Objective: To compare the prevalence of type 2 diabetes mellitus (DM) and coronary artery disease (CAD) and hypertension in DM in the rural and urban populations of north India.
Design and methods: Two populations of the same ethnic background were randomly selected for this cross sectional survey. There were 1769 rural (894 men, 875 women) and 1806 urban subjects (904 men, 902 women) between 25-64 years of age. The survey methods included fasting and 2 h blood glucose and electro-cardiogram and blood pressure measurement of all subjects.
Results: Using the criteria of World Health Organization, the prevalence of diabetes mellitus (6.0 vs 2.8%) hypertension (24.0 vs 17.0%) and CAD (9.0 vs 3.2%) was significantly (P<0.001) higher in urban compared to rural subjects. Hypertension and CAD were significantly more frequent among subjects with diabetes compared to nondiabetes. The association of CAD and hypertension with diabetes was greater in urban than rural subjects. Excess body weight and obesity, central obesity, sedentary lifestyle, higher visible fat intake (>25 g/day), and social class 1-3 (higher and middle) were significantly associated with diabetes. Multivariate logistic regression analysis showed that after adjustment of age and sex, body mass index, central obesity, sedentary lifestyle and higher visible fat intake and alcohol intake in men were significant risk factors of diabetes among all the sub-groups.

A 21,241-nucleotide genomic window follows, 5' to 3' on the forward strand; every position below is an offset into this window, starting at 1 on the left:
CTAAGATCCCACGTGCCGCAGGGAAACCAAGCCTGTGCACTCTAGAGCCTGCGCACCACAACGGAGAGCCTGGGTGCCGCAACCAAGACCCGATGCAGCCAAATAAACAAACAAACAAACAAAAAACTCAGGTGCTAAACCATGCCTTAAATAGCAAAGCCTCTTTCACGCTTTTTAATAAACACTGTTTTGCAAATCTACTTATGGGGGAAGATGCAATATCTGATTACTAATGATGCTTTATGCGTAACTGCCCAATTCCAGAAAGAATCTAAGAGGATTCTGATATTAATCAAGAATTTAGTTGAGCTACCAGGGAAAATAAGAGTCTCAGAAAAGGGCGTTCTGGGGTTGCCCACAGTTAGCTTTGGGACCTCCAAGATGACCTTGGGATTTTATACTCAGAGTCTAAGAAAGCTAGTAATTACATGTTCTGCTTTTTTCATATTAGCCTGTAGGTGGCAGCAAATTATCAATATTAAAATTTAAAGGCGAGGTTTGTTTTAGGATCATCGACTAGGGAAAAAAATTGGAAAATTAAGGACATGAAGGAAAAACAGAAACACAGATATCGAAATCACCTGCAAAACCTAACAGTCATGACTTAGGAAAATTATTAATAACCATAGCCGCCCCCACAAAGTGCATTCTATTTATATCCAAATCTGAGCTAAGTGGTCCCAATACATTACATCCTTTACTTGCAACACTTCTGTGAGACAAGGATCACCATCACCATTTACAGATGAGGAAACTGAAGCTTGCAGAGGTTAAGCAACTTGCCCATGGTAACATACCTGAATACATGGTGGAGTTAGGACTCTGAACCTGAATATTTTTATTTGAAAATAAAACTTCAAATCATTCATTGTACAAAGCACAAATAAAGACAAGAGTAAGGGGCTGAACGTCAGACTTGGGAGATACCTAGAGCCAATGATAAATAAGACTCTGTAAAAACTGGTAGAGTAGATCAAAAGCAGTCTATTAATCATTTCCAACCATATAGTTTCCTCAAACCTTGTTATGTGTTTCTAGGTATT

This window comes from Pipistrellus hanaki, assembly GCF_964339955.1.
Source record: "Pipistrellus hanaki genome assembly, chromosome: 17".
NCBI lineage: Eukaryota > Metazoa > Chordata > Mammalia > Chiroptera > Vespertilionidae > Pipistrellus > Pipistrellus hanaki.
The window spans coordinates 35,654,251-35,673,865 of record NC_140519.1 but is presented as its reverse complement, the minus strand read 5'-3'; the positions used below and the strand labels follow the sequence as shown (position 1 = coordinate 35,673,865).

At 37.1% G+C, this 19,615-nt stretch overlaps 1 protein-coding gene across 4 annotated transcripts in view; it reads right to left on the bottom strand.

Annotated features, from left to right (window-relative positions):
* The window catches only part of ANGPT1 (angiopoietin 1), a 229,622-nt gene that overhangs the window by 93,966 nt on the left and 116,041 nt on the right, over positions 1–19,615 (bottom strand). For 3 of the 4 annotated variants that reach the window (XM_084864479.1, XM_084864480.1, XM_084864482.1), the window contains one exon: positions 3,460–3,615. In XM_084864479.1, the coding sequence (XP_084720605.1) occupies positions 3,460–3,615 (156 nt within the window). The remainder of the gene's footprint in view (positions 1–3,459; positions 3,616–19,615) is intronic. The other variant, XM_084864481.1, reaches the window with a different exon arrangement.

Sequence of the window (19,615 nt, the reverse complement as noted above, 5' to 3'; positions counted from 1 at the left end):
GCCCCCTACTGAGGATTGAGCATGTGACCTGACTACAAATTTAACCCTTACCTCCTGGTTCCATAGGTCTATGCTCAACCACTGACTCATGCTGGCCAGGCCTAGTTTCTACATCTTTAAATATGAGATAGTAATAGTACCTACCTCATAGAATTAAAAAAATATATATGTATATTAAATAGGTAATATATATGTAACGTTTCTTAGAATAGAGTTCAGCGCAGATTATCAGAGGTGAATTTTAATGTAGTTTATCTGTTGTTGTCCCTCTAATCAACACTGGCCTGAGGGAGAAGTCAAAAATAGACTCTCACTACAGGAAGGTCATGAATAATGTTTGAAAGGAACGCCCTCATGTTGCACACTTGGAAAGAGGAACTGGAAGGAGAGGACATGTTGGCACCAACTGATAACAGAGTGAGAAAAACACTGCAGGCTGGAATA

Conclusions: The study showed a high prevalence of diabetes in urban north Indian population compared to rural subjects in the same ethnic group. CAD and hypertension were significantly associated with diabetes more in urban than rural subjects. The findings suggest that higher body mass index, waist-hip ratio and visible fat intake and sedentary lifestyle were risk factors of diabetes.